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Bronze bust of Vitellius, North Italy 16th century
Bronze bust of Vitellius, North Italy 16th century - Sculpture Style Renaissance Bronze bust of Vitellius, North Italy 16th century - Bronze bust of Vitellius, North Italy 16th century - Renaissance
Ref : 112174
5 350 €
Period :
<= 16th century
Provenance :
Italy
Medium :
Bronze
Dimensions :
l. 6.1 inch X H. 9.06 inch X P. 2.36 inch
Sculpture  - Bronze bust of Vitellius, North Italy 16th century <= 16th century - Bronze bust of Vitellius, North Italy 16th century
ArtHistorical

Sculpture


+447768395500
+442073287767
Bronze bust of Vitellius, North Italy 16th century

North Italian, possibly Padua, 16th century
Bust of the emperor Vitellius
Bronze, on a later bronze socle
18 cm. / 7 ins (the bust), 23 cm. / 9 ins overall

This small yet attractive all’antica bust of a Roman emperor is inspired by a bust in Venice thought to depict Vitellius (15-69 AD), who ruled Rome for only eight months in 69 AD before he was overthrown by Vespasian.

The Vitellio Grimani, also known as the pseudo-Vitellius, was discovered in Rome in 1505 during excavations on the Quirinale on land owned by the Venetian cardinal Domenico Grimani (1461-1523). On the death of Grimani the Vitellius was sent to Venice and bequeathed to the Republic of Venice, where it was displayed at the Palazzo Ducale from 1525 to 1593. It is now in the Museo arceologico nazionale di Venezia (inv. 20) and regarded as a portrait of an unknown Roman from the first half of the second century AD.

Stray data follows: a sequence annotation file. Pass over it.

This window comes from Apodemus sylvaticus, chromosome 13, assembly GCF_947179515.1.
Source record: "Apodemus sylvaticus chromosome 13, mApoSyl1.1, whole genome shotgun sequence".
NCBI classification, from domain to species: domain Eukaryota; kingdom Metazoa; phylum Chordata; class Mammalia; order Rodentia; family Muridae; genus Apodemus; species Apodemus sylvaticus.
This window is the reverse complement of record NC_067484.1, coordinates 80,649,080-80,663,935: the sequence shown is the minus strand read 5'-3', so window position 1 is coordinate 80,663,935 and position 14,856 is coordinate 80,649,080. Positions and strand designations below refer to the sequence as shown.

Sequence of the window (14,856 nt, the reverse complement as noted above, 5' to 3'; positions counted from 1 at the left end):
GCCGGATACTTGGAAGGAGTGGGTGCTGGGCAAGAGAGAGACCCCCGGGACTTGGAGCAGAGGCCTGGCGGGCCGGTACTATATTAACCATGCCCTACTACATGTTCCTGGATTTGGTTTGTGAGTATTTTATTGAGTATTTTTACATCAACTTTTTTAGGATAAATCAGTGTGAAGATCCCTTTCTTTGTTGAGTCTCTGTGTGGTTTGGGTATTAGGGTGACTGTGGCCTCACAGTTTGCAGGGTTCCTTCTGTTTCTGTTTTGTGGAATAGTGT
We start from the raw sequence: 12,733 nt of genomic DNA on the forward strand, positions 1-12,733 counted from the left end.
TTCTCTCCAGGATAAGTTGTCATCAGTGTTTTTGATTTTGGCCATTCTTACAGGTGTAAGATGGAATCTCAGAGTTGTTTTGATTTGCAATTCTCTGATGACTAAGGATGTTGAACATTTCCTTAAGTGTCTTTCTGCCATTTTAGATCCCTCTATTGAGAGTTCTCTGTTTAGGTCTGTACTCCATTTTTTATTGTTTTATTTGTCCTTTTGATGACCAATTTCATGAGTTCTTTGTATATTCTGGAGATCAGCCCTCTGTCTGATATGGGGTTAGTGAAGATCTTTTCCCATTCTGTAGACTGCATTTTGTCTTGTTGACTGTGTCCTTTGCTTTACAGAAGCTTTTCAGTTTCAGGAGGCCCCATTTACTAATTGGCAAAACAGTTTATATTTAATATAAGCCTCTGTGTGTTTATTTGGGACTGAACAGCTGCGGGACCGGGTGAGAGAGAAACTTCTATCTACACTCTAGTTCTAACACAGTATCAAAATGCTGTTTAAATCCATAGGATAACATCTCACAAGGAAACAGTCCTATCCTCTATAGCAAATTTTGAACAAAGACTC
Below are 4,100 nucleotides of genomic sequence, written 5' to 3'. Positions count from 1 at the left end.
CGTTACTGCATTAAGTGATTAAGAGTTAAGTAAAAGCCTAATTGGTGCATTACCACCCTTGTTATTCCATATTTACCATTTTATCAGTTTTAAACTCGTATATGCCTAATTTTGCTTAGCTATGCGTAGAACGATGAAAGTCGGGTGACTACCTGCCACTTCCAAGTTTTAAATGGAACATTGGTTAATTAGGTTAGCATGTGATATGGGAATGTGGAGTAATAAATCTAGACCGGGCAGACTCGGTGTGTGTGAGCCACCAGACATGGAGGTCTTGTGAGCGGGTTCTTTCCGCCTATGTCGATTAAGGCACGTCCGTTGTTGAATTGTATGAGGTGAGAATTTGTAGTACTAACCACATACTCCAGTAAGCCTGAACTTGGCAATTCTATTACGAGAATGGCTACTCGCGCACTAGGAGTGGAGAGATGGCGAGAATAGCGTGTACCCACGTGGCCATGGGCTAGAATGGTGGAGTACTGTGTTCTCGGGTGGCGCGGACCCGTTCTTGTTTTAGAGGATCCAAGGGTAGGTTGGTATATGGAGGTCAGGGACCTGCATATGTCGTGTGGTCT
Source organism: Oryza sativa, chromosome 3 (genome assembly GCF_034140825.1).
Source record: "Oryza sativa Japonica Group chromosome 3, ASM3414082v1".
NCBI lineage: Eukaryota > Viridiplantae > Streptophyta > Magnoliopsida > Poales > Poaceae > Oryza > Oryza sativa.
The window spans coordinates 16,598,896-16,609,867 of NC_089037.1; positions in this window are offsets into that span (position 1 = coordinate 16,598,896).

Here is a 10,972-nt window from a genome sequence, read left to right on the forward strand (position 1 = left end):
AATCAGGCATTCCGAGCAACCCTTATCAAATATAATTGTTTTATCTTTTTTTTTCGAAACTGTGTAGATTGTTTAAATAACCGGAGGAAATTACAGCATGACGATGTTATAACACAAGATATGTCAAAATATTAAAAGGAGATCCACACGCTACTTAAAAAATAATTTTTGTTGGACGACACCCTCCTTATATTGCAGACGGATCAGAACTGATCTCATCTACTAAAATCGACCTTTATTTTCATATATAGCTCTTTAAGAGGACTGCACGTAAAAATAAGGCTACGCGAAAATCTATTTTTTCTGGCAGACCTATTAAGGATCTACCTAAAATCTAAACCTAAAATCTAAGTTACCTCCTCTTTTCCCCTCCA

The present small bust, with its rough, waxy surface and imaginative adaptation of the antique model on which it is based, bears all the hallmarks of Renaissance bronze modelling in the north of Italy. Indeed, the vigorous modelling is reminiscent of the works by Andrea Briosco, called Il Riccio (1470-1532), who worked in Padua in the Veneto and specialised in small bronzes based on antique subjects.

See, for example, his head of Bacchus (private collection, offered at Sotheby’s London in 2021), which has a similarly waxy treatment of the hair. The fantastical lion-mask on the breastplate, with its stylised face and unusual braids of hair, is also typical of the imaginative re-working of antique motifs by Renaissance artists. This indicates that the present bust is probably by a follower of Riccio working in Padua or another centre of classicism in northern Italy in the sixteenth century.

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ArtHistorical

CATALOGUE

Bronze Sculpture Renaissance